Most companies want to achieve customer driven value with their Six Sigma initiative. They want customers to express both a strong demand for and a great satisfaction with their work.
The set of product or service features that customers truly desire is called the voice of the customer (VOC). Customers decide what they want; your job as the producer is to listen to the VOC.
How to ascertain value
Your customer is the final authority on what is and isn’t valuable, but gauging whether you’re on the right track can be tricky.
In Six Sigma jargon, you classify a feature or process step that truly adds value from the customer’s perspective as value add. Features or process steps that do not add value are simply called non-value add or sometimes NVA.
A set of three simple criteria always reveals whether some feature or task has value:
Does the process step, task, or feature in question change the form, fit, or function of the item being created for the customer?
Is the feature created correctly, or is the process step or task performed correctly the first time?
Is the customer willing to pay for the process step, task, or feature?
Unless the process step, task, or feature in question generates a “yes” answer to all three of these questions, you characterize it as non-value add. And if it’s not adding value, it must be waste.
As you begin to analyze your process or product, simply review each process step or feature and ask these three value questions.
How to define the seven forms of waste
All the non-value adding waste in a process or product falls into one or more of seven distinct categories. Knowing these categories is a great help when you’re analyzing your process or product and looking for opportunities to make improvements.
Here’s how it breaks down:
T: Transportation: When parts, material, or information must be moved to continue a process, you know waste has entered your system. One of the criteria for adding value is a change in the form, fit, or function of the item; transportation by itself definitely doesn’t meet that description, so immediately you know that this activity must be waste.
W: Waiting: Whenever a person, a part, a material, information, or equipment sits idle without something being done to it, it’s waiting. Waiting doesn’t add value, so it’s wasteful.
O: Overproduction: Overproduction occurs when, in anticipation of a future need, you purposely produce more of an item than is presently needed. The problem with overproduction is that it always creates other waste such as waiting or inventory. Even though getting ahead is tempting, overproducing typically creates more waste than it’s worth.
D: Defects: Producing a defective item means you have to rework or scrap it. Not only is the original effort waste, but you also have to expend extra resources to remake the item.
I: Inventory: Raw materials in storage, items in-process on the production line, backlogs of information, and finished goods waiting to be shipped are all inventory. These items do not bring value to the customer by taking up space and consuming resources to maintain. They do not fit the three value criteria questions, so inventory is, by definition, waste.
M: Motion: A process that requires people or equipment to move or walk more than is minimally required to produce a product, feature, and so on is waste.
E: Extra processing: When you perform more work on an item than is needed, you’re creating extra processing, which is a kind of waste.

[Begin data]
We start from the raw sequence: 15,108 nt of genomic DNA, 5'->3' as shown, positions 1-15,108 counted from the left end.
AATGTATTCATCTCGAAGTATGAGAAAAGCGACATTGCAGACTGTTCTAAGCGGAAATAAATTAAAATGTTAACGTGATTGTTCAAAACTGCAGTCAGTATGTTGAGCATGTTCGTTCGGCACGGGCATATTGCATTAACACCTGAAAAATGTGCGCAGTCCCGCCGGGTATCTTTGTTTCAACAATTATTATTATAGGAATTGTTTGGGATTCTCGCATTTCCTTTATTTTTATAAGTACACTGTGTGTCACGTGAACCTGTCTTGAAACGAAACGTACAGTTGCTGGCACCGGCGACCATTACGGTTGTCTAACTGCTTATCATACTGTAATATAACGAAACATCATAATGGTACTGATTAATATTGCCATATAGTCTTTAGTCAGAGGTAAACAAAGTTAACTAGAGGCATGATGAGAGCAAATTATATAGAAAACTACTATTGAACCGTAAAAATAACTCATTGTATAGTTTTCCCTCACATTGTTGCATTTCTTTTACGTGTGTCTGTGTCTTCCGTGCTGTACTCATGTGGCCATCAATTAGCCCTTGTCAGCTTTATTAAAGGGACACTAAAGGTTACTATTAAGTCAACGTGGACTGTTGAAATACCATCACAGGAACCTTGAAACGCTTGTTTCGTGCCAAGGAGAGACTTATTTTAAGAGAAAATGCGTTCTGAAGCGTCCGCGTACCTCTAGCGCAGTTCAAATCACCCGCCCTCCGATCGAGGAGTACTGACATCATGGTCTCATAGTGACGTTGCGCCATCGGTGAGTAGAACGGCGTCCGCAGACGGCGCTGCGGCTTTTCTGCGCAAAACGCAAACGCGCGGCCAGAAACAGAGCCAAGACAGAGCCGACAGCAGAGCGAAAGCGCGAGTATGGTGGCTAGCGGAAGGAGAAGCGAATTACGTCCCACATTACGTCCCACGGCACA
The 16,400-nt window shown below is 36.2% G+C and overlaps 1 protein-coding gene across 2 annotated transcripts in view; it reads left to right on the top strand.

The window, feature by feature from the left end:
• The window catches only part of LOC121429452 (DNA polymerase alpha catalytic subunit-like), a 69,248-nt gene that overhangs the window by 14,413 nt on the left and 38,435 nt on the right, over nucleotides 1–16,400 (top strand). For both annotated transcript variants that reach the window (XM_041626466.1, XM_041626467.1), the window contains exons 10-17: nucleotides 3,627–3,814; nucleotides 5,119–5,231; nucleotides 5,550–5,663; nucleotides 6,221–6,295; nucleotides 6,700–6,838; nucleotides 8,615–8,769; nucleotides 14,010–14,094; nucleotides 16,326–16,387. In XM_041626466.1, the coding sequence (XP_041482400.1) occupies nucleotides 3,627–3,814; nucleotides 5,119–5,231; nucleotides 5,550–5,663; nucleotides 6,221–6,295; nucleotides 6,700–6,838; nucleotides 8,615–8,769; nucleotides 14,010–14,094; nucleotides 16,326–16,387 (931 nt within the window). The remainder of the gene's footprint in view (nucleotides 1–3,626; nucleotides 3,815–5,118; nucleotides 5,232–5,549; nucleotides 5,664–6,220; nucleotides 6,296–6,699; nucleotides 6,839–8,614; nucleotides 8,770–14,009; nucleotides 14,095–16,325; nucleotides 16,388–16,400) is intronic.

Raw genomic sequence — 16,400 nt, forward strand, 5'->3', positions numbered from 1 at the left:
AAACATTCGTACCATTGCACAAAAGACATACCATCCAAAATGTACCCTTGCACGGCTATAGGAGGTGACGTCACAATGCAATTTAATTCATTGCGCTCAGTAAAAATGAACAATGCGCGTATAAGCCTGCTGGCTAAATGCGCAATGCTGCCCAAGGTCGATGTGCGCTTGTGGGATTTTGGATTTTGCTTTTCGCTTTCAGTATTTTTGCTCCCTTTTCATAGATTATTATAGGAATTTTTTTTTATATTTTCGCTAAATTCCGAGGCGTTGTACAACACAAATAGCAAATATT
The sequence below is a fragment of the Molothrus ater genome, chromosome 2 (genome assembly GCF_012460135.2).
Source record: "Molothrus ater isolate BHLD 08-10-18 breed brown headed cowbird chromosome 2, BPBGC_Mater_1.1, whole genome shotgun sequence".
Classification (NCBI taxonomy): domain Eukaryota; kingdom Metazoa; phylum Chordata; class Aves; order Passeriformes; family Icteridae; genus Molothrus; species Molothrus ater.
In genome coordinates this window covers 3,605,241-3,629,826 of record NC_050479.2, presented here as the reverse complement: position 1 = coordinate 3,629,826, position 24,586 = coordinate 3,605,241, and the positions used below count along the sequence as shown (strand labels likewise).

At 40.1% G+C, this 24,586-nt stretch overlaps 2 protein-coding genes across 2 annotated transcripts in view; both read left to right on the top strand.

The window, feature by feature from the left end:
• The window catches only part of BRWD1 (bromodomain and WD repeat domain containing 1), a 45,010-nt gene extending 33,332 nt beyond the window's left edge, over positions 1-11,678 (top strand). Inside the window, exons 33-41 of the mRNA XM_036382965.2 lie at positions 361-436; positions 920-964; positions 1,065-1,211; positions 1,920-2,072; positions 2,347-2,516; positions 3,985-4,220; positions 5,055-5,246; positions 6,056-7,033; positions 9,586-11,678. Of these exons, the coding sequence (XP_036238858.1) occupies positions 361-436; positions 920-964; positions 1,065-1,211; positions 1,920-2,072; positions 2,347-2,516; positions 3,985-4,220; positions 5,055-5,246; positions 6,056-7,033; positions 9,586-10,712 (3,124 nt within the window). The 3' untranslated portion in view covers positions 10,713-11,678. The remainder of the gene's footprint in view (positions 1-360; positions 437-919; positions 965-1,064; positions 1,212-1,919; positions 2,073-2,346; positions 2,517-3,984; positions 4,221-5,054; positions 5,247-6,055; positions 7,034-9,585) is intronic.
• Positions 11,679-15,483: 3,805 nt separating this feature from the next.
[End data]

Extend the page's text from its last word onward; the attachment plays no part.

Memorize this list. Then, as you carefully watch, analyze, and work within processes, you can begin to recognize waste in all its specific and myriad forms.
Process steps that do not add true value are labeled NVA.
Kano’s framework: The voice of the customer
Noriaki Kano is a Japanese engineer and quality professional who developed a now-famous model for characterizing the various requirements from your customer. Kano believed that not all customer requirements are created equal. Some create higher levels of customer satisfaction than others.
In Kano’s model, the horizontal axis represents the level to which you meet a customer requirement. The more you fulfill the requirement, the farther you are to the right of the axis; the less you fulfill it, the more you are to the left.
The vertical axis represents the degree of satisfaction the customer experiences from how well or completely you meet the requirement. In the middle of this vertical customer satisfaction axis is a neutral point where the customer is neither satisfied nor dissatisfied by your performance.
Kano reasoned that customer requirements fall into three categories:
Needs: Needs are expected requirements that the customer assumes will be in your product or process; they’re such a given that even when you fully achieve them, the customer’s satisfaction is only neutral. When you don’t fully achieve this type of requirement, the customer is dissatisfied.
Wants: These one-dimensional requirements are the stated requirements from the customer. The customer is either satisfied or dissatisfied in direct proportion to how fully you achieve or fail to achieve these requirements.
Delighters: Exciting requirements, or delighters, are those expectations that the customer hasn’t anticipated and may not even be aware of. Failing to deliver them doesn’t cost you because the customer wasn’t expecting them. But as you identify and deliver on these requirements, you quickly satisfy the customer, perhaps to the point of surprising and impressing him or her. Identifying and achieving delighter characteristics is critical to business success.
Kano’s model helps you evaluate the set of requirements from your customer and understand what mix of performance on these requirements will delight the customer overall. This knowledge puts you in control of differentiating your company from competitors and can lead you to great market success.